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British grandmother gets death sentence for drugs in Indonesia

An Indonesian court has sentenced Lindsay Sandiford, 56, to death for smuggling cocaine worth $2.5 million into the resort island of Bali.

Lindsay June Sandiford of Britain sits at a courthouse during her trial in Denpasar, Bali island, Indonesia
Lindsay June Sandiford of Britain sits at a courthouse during her trial in Denpasar, Bali island, Indonesia
Image: Firdia Lisnawati/AP/Press Association Images

AN INDONESIAN COURT has sentenced a 56-year-old British grandmother to death for smuggling cocaine into the resort island of Bali.

Lindsay Sandiford sobbed as she heard the verdict, which stunned her defence team after the prosecution had recommended a lenient sentence of just 15 years imprisonment.

“We found Lindsay Sandiford convincingly and legally guilty for importing narcotics… and sentenced the defendant to death,” judge Amser Simanjuntak told Denpasar district court.

Sandiford’s lawyer said it was likely an appeal would be launched against the stiff sentence, which came despite the prosecution noting she had admitted her crime and behaved politely in court.

“We object to the sentence. We never expected that our client would get the death penalty,” said counsel Esra Karokaro. “We will discuss it first with her, most likely we will appeal.”

Sandiford, in spectacles and with her hair tied back, hung her head low and cried as the verdict was read out, while her sister Hillary Parson who attended the trial also sobbed.

A British embassy representative who attended the hearing declined to comment.

Sandiford was arrested at Bali’s international airport in May with 4.79 kilogrammes (10.6 pounds) of cocaine stashed in her suitcase.

“Drug-importing ring”

Police said she was the ringleader of a drug importing ring involving three other Britons and an Indian who have also been arrested.

Sandiford argued that she was forced into transporting the drugs in order to protect her children whose safety was at stake.

But the court rejected that argument and said there were “no mitigating circumstances” to allow for leniency.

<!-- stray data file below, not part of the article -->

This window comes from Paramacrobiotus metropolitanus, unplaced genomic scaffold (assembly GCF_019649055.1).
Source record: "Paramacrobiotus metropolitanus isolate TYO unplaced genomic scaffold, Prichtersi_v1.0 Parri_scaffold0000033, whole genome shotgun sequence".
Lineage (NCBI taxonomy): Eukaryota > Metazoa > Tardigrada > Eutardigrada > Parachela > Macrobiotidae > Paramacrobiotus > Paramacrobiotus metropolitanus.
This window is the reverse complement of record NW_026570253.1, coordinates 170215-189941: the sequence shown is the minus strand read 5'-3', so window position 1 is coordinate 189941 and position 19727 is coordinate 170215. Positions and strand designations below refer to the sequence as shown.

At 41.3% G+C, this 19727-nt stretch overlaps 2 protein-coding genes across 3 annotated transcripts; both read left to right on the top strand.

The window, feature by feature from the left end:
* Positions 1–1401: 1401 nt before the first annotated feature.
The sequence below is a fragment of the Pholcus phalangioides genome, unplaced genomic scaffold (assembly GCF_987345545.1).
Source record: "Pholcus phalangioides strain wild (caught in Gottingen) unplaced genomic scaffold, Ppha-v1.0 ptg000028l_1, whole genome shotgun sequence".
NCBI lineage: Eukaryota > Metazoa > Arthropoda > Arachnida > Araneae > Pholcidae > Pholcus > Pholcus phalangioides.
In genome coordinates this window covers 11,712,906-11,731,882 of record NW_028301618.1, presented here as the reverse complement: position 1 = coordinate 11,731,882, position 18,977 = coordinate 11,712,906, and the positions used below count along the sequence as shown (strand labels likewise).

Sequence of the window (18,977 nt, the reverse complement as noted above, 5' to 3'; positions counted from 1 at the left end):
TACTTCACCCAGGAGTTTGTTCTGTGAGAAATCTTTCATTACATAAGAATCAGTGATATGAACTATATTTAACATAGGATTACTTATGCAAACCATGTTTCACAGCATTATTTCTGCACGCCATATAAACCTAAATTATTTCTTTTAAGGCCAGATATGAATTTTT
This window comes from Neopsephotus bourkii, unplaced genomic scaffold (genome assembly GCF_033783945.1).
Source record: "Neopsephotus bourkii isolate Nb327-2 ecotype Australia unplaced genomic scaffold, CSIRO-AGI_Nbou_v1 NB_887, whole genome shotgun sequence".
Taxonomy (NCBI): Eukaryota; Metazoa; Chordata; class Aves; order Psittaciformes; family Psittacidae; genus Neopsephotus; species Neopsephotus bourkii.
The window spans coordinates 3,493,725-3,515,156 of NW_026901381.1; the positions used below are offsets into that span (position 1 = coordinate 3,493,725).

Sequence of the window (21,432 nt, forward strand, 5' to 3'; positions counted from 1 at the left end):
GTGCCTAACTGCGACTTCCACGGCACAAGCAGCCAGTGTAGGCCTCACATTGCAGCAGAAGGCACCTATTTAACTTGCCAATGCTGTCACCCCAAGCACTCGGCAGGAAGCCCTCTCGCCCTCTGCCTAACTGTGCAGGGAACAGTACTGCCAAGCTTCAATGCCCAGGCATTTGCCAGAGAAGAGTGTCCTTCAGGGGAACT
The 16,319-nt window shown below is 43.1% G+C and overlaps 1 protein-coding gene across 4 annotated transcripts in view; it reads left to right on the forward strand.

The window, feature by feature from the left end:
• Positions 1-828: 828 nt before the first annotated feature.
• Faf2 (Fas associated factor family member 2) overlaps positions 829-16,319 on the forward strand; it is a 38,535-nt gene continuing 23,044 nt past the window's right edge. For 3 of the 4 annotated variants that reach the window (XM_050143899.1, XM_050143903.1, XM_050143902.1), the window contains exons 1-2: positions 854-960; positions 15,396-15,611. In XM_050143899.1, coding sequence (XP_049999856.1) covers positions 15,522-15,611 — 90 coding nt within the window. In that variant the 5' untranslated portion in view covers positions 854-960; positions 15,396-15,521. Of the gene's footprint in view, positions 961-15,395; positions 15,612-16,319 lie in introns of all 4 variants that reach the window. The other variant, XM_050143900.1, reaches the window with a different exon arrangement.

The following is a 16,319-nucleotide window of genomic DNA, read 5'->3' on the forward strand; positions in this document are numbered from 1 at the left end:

“All evidence was incriminating against the defendant,” said another judge on the panel, Bagus Komang Wijaya Adi.

The court said that in fact Sandiford had not admitted her crime and that she had undermined Indonesia’s hard-line stance on drugs.

“Her action was against the government’s effort to combat drug use in the country and she insisted that she never committed the crime,” judge Amser Simanjuntak said.

British human rights charity Reprieve said last month that Sandiford “was exploited by drug traffickers, who targeted her because of her vulnerability and her fear for the safety of her children”.

Two other Britons arrested in connection with the case received light sentences last month.

“Stiff penalties”

Rachel Dougall was sentenced to 12 months for failing to report Sandiford’s crime and Paul Beales received four years for possession of 3.6 grammes of hashish but was cleared of drug trafficking.

A fourth Briton, Julian Ponder, is expected to hear his sentence at the end of this month after prosecutors recommended a seven-year jail term.

Indonesia enforces stiff penalties for drug trafficking, but death penalty sentences are commonly commuted to long jail sentences.

Two members of an Australian drug smuggling gang known as the “Bali Nine” who were arrested in 2005 are currently on death row, while the seven others face lengthy jail terms.

- © AFP, 2012

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